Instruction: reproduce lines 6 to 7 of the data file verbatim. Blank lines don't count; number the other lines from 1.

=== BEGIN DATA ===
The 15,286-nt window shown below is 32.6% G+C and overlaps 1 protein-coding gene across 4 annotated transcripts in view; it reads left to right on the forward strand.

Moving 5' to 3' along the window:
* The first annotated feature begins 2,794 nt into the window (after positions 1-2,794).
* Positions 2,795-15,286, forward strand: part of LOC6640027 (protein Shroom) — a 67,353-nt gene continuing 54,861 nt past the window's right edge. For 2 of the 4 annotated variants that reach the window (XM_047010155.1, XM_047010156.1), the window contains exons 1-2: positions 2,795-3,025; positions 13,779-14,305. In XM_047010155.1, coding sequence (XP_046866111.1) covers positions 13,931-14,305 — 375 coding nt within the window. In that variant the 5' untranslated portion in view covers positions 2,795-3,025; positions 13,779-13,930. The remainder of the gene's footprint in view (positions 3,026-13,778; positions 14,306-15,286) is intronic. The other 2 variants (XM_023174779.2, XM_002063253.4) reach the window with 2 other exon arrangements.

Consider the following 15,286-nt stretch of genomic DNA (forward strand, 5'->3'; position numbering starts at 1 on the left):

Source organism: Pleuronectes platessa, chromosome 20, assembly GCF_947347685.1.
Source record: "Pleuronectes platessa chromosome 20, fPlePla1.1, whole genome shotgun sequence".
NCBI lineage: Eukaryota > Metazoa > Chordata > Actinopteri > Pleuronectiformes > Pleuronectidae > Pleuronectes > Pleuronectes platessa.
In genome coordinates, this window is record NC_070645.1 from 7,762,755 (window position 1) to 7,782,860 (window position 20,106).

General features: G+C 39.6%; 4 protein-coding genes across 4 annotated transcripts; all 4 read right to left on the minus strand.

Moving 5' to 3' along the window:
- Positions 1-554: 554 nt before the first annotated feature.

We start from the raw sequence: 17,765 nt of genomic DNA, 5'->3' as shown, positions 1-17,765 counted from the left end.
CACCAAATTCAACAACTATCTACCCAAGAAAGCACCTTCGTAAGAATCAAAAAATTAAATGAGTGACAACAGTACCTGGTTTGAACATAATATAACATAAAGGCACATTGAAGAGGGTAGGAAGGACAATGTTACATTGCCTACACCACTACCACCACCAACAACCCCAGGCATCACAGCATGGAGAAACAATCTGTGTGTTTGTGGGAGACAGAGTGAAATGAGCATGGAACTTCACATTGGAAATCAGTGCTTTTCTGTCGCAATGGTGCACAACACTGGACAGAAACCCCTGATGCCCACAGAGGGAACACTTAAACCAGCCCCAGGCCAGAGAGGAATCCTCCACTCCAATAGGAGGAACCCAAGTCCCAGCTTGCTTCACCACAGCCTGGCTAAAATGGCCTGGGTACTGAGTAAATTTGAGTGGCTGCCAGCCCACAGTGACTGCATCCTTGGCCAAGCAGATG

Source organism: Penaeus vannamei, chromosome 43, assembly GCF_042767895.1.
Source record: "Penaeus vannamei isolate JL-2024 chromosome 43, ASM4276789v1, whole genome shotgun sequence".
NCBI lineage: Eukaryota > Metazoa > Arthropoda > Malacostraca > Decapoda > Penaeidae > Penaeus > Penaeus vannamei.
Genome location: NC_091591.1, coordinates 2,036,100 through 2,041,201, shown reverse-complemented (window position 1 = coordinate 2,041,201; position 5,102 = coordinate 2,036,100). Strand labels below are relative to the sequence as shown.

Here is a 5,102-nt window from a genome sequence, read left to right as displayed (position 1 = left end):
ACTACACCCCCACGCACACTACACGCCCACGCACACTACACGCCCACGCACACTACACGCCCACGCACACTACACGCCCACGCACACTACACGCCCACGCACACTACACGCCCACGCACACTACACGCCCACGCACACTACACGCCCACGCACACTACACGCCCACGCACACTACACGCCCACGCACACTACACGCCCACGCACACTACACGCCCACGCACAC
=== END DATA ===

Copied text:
Source organism: Pleuronectes platessa, chromosome 20, assembly GCF_947347685.1.
Source record: "Pleuronectes platessa chromosome 20, fPlePla1.1, whole genome shotgun sequence".